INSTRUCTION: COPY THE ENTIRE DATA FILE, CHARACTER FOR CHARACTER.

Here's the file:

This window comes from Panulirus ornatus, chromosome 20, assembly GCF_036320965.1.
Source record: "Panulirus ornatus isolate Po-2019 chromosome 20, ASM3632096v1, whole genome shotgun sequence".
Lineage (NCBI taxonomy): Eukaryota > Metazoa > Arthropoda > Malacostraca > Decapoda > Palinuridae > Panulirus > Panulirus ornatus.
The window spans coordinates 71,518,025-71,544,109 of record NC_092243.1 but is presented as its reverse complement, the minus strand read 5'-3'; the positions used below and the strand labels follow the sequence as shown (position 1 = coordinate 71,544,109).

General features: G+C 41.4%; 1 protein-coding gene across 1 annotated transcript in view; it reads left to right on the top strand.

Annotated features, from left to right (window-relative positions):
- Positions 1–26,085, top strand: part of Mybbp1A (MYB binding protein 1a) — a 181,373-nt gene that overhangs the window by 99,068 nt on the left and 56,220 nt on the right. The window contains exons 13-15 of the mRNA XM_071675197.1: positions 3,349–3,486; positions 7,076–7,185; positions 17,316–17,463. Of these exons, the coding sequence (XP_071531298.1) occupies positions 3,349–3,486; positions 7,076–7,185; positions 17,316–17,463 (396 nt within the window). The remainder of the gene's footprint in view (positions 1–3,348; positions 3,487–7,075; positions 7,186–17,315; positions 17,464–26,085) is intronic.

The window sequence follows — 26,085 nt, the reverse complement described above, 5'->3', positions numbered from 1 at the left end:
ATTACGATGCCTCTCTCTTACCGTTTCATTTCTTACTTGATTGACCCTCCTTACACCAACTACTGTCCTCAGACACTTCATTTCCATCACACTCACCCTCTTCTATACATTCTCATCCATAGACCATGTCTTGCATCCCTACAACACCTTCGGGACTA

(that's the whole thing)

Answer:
This window comes from Panulirus ornatus, chromosome 20, assembly GCF_036320965.1.
Source record: "Panulirus ornatus isolate Po-2019 chromosome 20, ASM3632096v1, whole genome shotgun sequence".
Lineage (NCBI taxonomy): Eukaryota > Metazoa > Arthropoda > Malacostraca > Decapoda > Palinuridae > Panulirus > Panulirus ornatus.
The window spans coordinates 71,518,025-71,544,109 of record NC_092243.1 but is presented as its reverse complement, the minus strand read 5'-3'; the positions used below and the strand labels follow the sequence as shown (position 1 = coordinate 71,544,109).

General features: G+C 41.4%; 1 protein-coding gene across 1 annotated transcript in view; it reads left to right on the top strand.

Annotated features, from left to right (window-relative positions):
- Positions 1–26,085, top strand: part of Mybbp1A (MYB binding protein 1a) — a 181,373-nt gene that overhangs the window by 99,068 nt on the left and 56,220 nt on the right. The window contains exons 13-15 of the mRNA XM_071675197.1: positions 3,349–3,486; positions 7,076–7,185; positions 17,316–17,463. Of these exons, the coding sequence (XP_071531298.1) occupies positions 3,349–3,486; positions 7,076–7,185; positions 17,316–17,463 (396 nt within the window). The remainder of the gene's footprint in view (positions 1–3,348; positions 3,487–7,075; positions 7,186–17,315; positions 17,464–26,085) is intronic.

The window sequence follows — 26,085 nt, the reverse complement described above, 5'->3', positions numbered from 1 at the left end:
ATTACGATGCCTCTCTCTTACCGTTTCATTTCTTACTTGATTGACCCTCCTTACACCAACTACTGTCCTCAGACACTTCATTTCCATCACACTCACCCTCTTCTATACATTCTCATCCATAGACCATGTCTTGCATCCCTACAACACCTTCGGGACTA